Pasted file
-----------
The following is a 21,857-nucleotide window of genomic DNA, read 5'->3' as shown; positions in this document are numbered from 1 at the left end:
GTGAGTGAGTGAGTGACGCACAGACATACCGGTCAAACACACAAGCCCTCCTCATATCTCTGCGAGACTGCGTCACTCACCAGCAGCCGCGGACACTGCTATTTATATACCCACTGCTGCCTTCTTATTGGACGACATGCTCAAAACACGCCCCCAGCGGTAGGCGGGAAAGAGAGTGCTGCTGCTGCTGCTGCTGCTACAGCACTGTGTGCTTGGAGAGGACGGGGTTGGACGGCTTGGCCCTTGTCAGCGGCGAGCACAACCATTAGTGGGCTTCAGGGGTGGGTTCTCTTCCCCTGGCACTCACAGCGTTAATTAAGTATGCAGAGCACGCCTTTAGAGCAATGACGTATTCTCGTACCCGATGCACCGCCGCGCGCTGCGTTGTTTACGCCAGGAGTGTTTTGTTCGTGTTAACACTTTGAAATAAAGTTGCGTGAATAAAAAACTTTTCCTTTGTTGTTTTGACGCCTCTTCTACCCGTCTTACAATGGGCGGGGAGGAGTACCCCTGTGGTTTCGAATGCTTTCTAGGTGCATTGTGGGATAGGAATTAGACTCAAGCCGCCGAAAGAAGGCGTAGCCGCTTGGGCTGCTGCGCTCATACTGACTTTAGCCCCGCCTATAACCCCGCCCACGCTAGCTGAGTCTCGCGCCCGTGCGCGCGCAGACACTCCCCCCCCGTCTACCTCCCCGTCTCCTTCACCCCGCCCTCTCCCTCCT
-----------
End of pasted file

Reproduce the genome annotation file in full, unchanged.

The following is a 21,857-nucleotide window of genomic DNA, read 5'->3' as shown; positions in this document are numbered from 1 at the left end:
GTGAGTGAGTGAGTGACGCACAGACATACCGGTCAAACACACAAGCCCTCCTCATATCTCTGCGAGACTGCGTCACTCACCAGCAGCCGCGGACACTGCTATTTATATACCCACTGCTGCCTTCTTATTGGACGACATGCTCAAAACACGCCCCCAGCGGTAGGCGGGAAAGAGAGTGCTGCTGCTGCTGCTGCTGCTACAGCACTGTGTGCTTGGAGAGGACGGGGTTGGACGGCTTGGCCCTTGTCAGCGGCGAGCACAACCATTAGTGGGCTTCAGGGGTGGGTTCTCTTCCCCTGGCACTCACAGCGTTAATTAAGTATGCAGAGCACGCCTTTAGAGCAATGACGTATTCTCGTACCCGATGCACCGCCGCGCGCTGCGTTGTTTACGCCAGGAGTGTTTTGTTCGTGTTAACACTTTGAAATAAAGTTGCGTGAATAAAAAACTTTTCCTTTGTTGTTTTGACGCCTCTTCTACCCGTCTTACAATGGGCGGGGAGGAGTACCCCTGTGGTTTCGAATGCTTTCTAGGTGCATTGTGGGATAGGAATTAGACTCAAGCCGCCGAAAGAAGGCGTAGCCGCTTGGGCTGCTGCGCTCATACTGACTTTAGCCCCGCCTATAACCCCGCCCACGCTAGCTGAGTCTCGCGCCCGTGCGCGCGCAGACACTCCCCCCCCGTCTACCTCCCCGTCTCCTTCACCCCGCCCTCTCCCTCCT